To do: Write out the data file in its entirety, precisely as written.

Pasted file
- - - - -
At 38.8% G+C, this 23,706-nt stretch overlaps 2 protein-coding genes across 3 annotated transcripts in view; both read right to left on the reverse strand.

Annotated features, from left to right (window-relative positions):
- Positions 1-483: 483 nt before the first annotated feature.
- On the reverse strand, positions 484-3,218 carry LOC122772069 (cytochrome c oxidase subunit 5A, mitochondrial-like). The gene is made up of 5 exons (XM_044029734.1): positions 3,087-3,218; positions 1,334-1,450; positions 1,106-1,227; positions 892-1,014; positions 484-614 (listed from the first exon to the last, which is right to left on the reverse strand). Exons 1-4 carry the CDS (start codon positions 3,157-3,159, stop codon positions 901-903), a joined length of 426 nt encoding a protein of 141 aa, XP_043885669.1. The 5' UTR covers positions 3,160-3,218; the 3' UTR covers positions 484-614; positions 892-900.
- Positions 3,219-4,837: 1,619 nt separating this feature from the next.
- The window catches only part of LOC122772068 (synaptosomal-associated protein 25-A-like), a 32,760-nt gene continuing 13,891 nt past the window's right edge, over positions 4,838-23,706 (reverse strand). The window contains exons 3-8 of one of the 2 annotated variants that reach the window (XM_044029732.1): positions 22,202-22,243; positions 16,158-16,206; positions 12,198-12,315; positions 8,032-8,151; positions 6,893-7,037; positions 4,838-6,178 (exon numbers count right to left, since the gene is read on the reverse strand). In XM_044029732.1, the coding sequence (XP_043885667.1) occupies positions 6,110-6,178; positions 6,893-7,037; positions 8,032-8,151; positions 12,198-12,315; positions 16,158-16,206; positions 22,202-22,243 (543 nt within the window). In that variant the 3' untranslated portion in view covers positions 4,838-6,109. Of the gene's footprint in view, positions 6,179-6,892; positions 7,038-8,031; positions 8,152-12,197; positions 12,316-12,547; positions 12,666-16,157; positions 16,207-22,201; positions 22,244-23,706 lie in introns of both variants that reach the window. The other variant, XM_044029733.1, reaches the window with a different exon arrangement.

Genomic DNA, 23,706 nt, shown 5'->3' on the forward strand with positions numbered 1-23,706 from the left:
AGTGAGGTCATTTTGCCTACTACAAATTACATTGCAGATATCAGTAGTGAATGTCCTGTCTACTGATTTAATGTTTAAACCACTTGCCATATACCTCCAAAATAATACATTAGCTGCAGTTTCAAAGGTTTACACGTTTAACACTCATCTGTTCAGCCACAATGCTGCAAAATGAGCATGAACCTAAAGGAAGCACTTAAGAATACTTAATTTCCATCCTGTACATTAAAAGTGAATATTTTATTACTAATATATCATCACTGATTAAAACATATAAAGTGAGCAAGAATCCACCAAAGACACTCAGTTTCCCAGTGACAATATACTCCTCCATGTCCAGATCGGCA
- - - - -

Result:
At 38.8% G+C, this 23,706-nt stretch overlaps 2 protein-coding genes across 3 annotated transcripts in view; both read right to left on the reverse strand.

Annotated features, from left to right (window-relative positions):
- Positions 1-483: 483 nt before the first annotated feature.
- On the reverse strand, positions 484-3,218 carry LOC122772069 (cytochrome c oxidase subunit 5A, mitochondrial-like). The gene is made up of 5 exons (XM_044029734.1): positions 3,087-3,218; positions 1,334-1,450; positions 1,106-1,227; positions 892-1,014; positions 484-614 (listed from the first exon to the last, which is right to left on the reverse strand). Exons 1-4 carry the CDS (start codon positions 3,157-3,159, stop codon positions 901-903), a joined length of 426 nt encoding a protein of 141 aa, XP_043885669.1. The 5' UTR covers positions 3,160-3,218; the 3' UTR covers positions 484-614; positions 892-900.
- Positions 3,219-4,837: 1,619 nt separating this feature from the next.
- The window catches only part of LOC122772068 (synaptosomal-associated protein 25-A-like), a 32,760-nt gene continuing 13,891 nt past the window's right edge, over positions 4,838-23,706 (reverse strand). The window contains exons 3-8 of one of the 2 annotated variants that reach the window (XM_044029732.1): positions 22,202-22,243; positions 16,158-16,206; positions 12,198-12,315; positions 8,032-8,151; positions 6,893-7,037; positions 4,838-6,178 (exon numbers count right to left, since the gene is read on the reverse strand). In XM_044029732.1, the coding sequence (XP_043885667.1) occupies positions 6,110-6,178; positions 6,893-7,037; positions 8,032-8,151; positions 12,198-12,315; positions 16,158-16,206; positions 22,202-22,243 (543 nt within the window). In that variant the 3' untranslated portion in view covers positions 4,838-6,109. Of the gene's footprint in view, positions 6,179-6,892; positions 7,038-8,031; positions 8,152-12,197; positions 12,316-12,547; positions 12,666-16,157; positions 16,207-22,201; positions 22,244-23,706 lie in introns of both variants that reach the window. The other variant, XM_044029733.1, reaches the window with a different exon arrangement.

Genomic DNA, 23,706 nt, shown 5'->3' on the forward strand with positions numbered 1-23,706 from the left:
AGTGAGGTCATTTTGCCTACTACAAATTACATTGCAGATATCAGTAGTGAATGTCCTGTCTACTGATTTAATGTTTAAACCACTTGCCATATACCTCCAAAATAATACATTAGCTGCAGTTTCAAAGGTTTACACGTTTAACACTCATCTGTTCAGCCACAATGCTGCAAAATGAGCATGAACCTAAAGGAAGCACTTAAGAATACTTAATTTCCATCCTGTACATTAAAAGTGAATATTTTATTACTAATATATCATCACTGATTAAAACATATAAAGTGAGCAAGAATCCACCAAAGACACTCAGTTTCCCAGTGACAATATACTCCTCCATGTCCAGATCGGCA